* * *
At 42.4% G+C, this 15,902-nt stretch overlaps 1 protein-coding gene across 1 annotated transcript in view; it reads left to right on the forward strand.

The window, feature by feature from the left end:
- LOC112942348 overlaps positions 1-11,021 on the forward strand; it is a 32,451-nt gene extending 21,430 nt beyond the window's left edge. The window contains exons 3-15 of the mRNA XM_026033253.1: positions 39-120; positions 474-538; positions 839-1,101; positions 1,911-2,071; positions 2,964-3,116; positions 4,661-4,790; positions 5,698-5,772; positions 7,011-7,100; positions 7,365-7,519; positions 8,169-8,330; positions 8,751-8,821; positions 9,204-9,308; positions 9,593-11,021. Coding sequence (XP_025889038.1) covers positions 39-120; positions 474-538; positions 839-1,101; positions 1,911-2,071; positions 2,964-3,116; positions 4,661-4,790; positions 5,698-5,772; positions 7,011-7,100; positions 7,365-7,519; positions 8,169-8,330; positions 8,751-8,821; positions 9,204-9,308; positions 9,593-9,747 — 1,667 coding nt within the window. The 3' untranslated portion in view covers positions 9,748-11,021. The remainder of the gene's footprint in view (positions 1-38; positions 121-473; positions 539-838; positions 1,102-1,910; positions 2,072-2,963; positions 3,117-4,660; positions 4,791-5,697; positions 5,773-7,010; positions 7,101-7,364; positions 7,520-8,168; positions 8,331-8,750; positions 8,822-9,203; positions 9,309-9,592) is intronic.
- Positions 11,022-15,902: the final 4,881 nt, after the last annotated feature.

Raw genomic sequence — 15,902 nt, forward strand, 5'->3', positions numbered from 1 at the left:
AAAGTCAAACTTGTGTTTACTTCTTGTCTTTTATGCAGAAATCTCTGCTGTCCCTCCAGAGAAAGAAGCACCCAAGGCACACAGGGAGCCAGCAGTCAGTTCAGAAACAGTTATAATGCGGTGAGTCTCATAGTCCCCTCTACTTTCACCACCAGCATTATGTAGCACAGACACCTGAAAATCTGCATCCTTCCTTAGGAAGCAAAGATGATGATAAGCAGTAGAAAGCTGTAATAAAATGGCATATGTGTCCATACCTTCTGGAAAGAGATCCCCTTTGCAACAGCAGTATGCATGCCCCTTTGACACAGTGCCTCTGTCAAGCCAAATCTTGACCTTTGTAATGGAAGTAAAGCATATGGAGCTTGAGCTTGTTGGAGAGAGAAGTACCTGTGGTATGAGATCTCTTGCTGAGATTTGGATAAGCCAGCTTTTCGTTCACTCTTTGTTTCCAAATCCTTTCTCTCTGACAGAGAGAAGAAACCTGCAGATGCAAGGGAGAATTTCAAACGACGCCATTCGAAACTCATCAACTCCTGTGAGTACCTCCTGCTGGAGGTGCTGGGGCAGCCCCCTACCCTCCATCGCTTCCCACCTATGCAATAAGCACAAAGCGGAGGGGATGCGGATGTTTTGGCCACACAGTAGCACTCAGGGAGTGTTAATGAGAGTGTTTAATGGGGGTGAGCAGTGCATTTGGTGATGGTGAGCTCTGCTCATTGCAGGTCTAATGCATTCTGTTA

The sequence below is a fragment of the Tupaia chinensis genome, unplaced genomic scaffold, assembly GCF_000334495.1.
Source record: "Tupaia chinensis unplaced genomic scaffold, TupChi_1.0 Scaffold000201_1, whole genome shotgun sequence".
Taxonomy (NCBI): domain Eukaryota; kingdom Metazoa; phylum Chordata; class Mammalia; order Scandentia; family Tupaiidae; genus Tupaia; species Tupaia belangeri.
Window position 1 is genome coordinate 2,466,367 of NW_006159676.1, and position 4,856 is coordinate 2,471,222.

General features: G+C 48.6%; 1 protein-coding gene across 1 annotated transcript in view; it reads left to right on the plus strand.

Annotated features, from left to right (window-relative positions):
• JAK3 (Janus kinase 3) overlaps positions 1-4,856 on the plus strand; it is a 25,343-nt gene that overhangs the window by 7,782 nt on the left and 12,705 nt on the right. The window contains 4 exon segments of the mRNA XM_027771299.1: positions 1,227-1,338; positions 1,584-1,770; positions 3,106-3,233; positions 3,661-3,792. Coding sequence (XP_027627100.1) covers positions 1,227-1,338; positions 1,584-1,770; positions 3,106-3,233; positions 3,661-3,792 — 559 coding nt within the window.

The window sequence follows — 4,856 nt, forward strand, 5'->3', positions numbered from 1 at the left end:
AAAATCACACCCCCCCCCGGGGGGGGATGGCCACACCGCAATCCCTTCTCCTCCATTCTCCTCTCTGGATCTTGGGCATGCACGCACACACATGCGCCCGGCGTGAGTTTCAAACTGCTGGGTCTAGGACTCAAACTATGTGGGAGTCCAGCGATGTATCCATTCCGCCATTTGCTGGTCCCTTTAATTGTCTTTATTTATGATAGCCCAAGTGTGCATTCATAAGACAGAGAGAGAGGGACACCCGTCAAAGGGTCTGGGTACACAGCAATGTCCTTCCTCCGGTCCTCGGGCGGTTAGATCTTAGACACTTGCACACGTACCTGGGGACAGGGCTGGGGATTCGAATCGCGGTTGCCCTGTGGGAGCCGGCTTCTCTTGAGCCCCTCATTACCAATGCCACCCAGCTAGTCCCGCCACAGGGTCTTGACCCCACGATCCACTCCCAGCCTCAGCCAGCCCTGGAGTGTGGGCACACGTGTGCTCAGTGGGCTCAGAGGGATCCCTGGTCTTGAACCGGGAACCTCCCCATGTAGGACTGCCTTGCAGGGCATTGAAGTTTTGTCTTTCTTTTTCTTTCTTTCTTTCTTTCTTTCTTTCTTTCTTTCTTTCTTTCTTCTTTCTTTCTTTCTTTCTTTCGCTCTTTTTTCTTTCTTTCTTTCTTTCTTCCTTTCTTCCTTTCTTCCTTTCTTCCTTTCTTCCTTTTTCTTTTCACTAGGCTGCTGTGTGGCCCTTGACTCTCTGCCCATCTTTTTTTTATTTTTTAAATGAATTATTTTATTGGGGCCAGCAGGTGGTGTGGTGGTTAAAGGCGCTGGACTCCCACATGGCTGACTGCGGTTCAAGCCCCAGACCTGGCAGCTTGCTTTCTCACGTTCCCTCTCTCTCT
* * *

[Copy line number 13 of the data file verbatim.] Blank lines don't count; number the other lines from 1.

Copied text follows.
• JAK3 (Janus kinase 3) overlaps positions 1-4,856 on the plus strand; it is a 25,343-nt gene that overhangs the window by 7,782 nt on the left and 12,705 nt on the right. The window contains 4 exon segments of the mRNA XM_027771299.1: positions 1,227-1,338; positions 1,584-1,770; positions 3,106-3,233; positions 3,661-3,792. Coding sequence (XP_027627100.1) covers positions 1,227-1,338; positions 1,584-1,770; positions 3,106-3,233; positions 3,661-3,792 — 559 coding nt within the window.